We’re looking for attackers to fashion goalscoring opportunities both when in and out of possession, while defenders must concentrate on defensive compactness, discipline and communication. This resilience is a feature of every successful team, and being able to penetrate this line effectively on a consistent basis is central to winning football matches. MORE
This training session is all about developing patterns of attacking play and movement that will create space in wide areas and goal scoring opportunities in and around the penalty box.
The opening practice allows for a continuous rehearsal of player movements, while the subsequent small-sided game offers overload situations in both central and wide areas, and allows for chances to be created in the final third.
We use both of these practices on a regular basis at Crystal Palace, running them, or variations on them, at least once or twice a week.
|Up to full pitch|
|Balls, bibs, cones, 4 mannequins,
2 full size goals
|Number of Players|
|Up to 19 players + 2 goalkeepers|
|Patterns of play: 40mins
Around and around: 40mins
What do I get the players to do?
Patterns of play
We set up on half a pitch with a goal and a goalkeeper in their normal position at one end and another goalkeeper to start play at the other end. Four mannequins represent defenders and are positioned as a back four, as shown .
We’re using eight outfield players who combine unopposed to get the ball out wide, creating space in the box that can be exploited by the forwards. The wide player crosses into the penalty area, where the two strikers and the opposite winger are making runs to attack the cross.
After each attack, players should reset and run the drill again. We alternate the side of attack so all the players get tested. We can run variations of this pattern of play.
How do I progress the session?
The previous practice can easily be made more realistic by replacing the mannequins with actual defenders, though these may need to be conditioned in the coach’s favour to ensure that the crosses reach the strikers.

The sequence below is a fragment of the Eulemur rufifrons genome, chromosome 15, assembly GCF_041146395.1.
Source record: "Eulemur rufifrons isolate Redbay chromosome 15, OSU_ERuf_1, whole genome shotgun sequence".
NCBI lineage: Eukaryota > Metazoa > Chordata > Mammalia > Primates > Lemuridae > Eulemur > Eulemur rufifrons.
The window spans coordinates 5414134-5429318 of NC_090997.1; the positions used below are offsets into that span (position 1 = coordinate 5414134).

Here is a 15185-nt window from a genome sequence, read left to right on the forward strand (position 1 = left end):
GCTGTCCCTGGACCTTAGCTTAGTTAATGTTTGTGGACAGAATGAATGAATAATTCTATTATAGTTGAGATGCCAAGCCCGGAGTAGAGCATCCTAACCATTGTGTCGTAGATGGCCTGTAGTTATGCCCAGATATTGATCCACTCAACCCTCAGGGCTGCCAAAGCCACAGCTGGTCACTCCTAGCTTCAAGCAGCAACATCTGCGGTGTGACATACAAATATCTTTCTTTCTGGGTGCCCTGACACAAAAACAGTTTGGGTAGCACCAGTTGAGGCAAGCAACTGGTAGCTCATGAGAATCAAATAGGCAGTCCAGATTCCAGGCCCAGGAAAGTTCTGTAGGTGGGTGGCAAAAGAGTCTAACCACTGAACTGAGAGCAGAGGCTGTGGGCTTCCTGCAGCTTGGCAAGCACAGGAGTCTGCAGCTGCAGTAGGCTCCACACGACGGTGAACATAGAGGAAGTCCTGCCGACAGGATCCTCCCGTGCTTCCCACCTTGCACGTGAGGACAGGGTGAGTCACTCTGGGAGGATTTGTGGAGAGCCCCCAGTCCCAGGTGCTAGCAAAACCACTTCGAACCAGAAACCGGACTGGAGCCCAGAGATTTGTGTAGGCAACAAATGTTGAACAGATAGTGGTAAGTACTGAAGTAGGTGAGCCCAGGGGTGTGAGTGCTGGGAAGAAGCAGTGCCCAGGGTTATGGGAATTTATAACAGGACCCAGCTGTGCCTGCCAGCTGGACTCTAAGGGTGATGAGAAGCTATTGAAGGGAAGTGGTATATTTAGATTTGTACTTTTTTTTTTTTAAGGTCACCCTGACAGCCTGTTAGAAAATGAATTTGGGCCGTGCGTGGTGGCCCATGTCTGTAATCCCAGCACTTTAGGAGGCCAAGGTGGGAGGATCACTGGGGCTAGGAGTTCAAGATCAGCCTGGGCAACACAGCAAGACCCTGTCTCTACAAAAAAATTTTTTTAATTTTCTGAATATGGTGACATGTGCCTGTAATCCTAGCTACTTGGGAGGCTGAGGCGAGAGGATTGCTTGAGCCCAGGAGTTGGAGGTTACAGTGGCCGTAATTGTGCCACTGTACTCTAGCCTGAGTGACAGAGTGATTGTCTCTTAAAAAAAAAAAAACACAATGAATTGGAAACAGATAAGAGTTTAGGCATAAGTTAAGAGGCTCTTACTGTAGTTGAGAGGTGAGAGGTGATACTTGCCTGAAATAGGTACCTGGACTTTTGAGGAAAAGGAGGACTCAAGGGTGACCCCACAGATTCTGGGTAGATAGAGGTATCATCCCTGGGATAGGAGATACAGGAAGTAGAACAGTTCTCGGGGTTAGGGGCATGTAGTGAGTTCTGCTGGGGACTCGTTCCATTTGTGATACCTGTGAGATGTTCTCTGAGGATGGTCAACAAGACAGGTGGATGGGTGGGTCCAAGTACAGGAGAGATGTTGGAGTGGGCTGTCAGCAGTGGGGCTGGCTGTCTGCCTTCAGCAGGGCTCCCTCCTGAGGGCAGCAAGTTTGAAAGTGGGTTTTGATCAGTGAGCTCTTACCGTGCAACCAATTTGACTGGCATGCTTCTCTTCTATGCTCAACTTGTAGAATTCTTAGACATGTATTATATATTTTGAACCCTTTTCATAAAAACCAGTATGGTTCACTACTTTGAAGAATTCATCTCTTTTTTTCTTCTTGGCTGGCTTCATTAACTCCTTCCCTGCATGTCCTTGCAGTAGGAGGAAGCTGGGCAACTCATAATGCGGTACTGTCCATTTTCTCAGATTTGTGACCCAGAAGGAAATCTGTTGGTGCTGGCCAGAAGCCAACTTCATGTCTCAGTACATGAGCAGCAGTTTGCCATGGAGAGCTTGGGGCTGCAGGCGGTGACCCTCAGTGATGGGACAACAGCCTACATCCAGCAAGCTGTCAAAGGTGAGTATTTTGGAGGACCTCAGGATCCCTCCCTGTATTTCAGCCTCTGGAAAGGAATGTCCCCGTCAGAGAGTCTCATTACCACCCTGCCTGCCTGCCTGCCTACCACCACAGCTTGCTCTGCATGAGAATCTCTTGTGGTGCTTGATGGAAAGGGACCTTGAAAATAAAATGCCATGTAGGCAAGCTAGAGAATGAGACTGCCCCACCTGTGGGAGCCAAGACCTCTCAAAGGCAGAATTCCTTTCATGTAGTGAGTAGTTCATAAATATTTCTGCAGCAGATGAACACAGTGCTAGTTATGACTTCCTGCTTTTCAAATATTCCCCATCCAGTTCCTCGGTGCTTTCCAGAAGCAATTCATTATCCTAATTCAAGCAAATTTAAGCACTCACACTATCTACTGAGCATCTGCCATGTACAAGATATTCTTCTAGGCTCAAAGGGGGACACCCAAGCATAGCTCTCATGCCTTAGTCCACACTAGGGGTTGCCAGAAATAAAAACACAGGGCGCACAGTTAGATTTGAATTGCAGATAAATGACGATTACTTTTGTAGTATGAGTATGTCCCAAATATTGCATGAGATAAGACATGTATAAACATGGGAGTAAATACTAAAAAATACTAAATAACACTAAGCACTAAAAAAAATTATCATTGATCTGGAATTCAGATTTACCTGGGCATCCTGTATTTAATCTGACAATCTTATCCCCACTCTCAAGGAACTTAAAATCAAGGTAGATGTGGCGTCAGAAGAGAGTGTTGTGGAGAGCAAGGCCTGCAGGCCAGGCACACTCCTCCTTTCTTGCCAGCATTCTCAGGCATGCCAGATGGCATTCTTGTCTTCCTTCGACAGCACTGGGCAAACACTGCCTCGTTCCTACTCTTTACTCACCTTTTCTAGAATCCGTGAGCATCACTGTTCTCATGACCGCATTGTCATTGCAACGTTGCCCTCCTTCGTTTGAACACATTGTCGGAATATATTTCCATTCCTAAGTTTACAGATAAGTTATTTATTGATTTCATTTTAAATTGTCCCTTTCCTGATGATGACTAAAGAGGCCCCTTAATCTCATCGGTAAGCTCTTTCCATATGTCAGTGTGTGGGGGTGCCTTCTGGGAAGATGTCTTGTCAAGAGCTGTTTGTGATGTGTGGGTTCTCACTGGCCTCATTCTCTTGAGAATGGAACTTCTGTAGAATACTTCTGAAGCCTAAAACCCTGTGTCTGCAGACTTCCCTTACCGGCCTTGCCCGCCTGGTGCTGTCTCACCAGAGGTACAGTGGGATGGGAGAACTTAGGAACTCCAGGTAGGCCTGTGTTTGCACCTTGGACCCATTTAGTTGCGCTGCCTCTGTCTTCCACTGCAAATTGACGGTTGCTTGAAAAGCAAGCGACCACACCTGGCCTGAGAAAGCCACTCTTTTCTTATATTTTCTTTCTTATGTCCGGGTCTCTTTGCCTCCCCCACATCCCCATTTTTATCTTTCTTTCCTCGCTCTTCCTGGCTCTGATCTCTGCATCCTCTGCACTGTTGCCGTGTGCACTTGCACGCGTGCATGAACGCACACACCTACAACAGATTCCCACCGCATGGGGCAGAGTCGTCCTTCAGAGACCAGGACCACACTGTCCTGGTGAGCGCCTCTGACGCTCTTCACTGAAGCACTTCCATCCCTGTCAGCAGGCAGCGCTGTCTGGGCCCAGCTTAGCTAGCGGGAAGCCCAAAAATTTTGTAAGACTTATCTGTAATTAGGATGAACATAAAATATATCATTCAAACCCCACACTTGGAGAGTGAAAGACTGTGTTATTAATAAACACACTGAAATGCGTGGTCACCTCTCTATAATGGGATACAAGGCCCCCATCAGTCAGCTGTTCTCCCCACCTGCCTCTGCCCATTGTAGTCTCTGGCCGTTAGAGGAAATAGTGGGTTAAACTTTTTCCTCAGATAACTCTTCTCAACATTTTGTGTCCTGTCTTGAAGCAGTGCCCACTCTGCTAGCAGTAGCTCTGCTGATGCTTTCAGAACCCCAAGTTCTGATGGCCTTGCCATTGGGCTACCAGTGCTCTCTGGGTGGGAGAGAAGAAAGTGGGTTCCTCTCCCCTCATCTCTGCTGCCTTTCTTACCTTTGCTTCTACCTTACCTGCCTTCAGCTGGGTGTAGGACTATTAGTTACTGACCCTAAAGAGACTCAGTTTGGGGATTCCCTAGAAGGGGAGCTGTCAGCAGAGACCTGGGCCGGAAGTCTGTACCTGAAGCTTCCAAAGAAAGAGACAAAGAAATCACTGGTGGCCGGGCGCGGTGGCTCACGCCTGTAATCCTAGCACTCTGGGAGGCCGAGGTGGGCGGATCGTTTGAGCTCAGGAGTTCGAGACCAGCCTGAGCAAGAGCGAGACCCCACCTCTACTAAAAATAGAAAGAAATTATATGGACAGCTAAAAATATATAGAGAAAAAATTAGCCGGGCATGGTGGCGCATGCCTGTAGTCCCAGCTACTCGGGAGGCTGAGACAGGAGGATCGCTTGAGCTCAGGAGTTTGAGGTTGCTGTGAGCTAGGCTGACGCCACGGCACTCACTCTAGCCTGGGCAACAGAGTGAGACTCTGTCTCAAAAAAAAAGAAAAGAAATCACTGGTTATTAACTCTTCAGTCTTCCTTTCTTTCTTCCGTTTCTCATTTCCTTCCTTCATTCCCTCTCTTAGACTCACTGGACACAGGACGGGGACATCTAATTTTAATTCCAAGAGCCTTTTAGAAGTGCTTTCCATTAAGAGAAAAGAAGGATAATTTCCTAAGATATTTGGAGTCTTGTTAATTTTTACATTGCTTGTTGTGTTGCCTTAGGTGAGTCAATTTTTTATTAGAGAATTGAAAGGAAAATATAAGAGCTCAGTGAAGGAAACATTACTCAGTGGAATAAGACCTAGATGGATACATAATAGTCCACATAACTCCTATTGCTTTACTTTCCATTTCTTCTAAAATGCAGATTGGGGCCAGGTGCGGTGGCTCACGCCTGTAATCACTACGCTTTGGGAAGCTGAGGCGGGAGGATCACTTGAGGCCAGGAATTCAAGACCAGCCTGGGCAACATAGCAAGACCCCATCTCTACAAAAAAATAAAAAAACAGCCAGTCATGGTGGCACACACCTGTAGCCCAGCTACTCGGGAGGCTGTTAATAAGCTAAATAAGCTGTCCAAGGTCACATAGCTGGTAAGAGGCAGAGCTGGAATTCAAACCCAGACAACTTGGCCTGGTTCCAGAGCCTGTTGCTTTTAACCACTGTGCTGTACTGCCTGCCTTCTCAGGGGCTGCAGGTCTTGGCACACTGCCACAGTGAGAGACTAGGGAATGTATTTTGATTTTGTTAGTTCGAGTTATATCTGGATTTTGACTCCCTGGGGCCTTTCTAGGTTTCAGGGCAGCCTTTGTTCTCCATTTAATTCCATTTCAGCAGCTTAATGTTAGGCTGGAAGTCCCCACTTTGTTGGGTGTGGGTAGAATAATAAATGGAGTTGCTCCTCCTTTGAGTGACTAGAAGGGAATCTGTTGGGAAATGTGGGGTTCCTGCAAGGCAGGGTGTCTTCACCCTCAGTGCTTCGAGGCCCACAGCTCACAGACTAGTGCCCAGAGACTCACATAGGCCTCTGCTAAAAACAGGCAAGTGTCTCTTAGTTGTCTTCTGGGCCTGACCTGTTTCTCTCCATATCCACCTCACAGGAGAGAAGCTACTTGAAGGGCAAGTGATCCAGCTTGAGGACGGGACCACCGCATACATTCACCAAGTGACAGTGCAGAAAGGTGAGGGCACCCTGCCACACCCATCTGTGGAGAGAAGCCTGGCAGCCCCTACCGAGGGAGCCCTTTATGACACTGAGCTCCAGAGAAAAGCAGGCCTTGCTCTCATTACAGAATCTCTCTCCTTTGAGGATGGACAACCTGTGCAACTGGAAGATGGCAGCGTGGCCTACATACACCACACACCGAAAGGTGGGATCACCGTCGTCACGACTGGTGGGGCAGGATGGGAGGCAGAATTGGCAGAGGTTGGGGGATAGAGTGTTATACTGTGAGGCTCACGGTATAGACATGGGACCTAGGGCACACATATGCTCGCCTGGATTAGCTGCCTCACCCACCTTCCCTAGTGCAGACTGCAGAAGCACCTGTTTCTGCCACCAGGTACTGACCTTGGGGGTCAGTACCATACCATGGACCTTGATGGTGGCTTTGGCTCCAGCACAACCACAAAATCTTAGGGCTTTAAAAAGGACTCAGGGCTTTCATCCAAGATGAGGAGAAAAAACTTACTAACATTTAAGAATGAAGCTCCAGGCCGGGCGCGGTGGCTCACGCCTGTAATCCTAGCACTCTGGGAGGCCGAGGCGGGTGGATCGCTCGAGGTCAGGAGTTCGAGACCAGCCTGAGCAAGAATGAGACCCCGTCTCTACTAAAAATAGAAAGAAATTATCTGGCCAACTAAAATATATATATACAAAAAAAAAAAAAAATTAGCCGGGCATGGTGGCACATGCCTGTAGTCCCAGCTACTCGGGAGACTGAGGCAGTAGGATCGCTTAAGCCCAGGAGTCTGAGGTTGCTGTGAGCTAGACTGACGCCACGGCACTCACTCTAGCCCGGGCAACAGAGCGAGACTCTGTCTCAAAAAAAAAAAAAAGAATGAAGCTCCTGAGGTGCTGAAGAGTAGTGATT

In the diagram, we have replaced the mannequins with four defenders, as shown . These defenders pressure the attackers without preventing the cross. Here we are running the same passing combinations on the left flank but have given the players the freedom to make occasional variations.
We run the initial set-up followed by the progression for up to 40 minutes, depending on how many different patterns of play we need to cover.
What do I get the players to do next?
Around and around
Using the full width of the pitch, we set up between the two 18-yard lines. We have a goal and a goalkeeper at each end. We mark out a 15-yard penalty area in front of each goal and a 10-yard unopposed wide zone on each wing of the pitch.
We’re using 19 outfield players, split into two team of eight and three neutrals. The neutrals play for the team in possession – one is a floating midfielder to give the possession team an overload in the centre of the pitch, while the other two are wingers who create overloads in the unopposed wide zones.
Play starts and restarts with a pass out from the goalkeeper. We expect players to recreate the passing moves from the first part of the session, with the aim of combining to get the ball into the unopposed wide channels for a cross, as shown . While this is obviously helped by the presence of the floating midfielder and the neutral wingers, play is also dictated by the positions taken by the opposition.
We play for up to 40 minutes but are flexible with timings due to the heavy workload of the attacking players.
What are the key things to look out for?
We are looking for players to use high quality passing and crossing, and efficient finishing. Tactically we want to see players executing well timed movements to get in behind opponents and to create the space needed in the box to score goals.
What are the typical mistakes that player might make, and how do I avoid them?
Typically players can make poorly timed movements. Attackers can also fail to get across the blocking defenders to meet crosses, and they can take too long to get shots away or fail to follow up on rebounds. Use coaching breaks in the session to pick up on these points when they arise.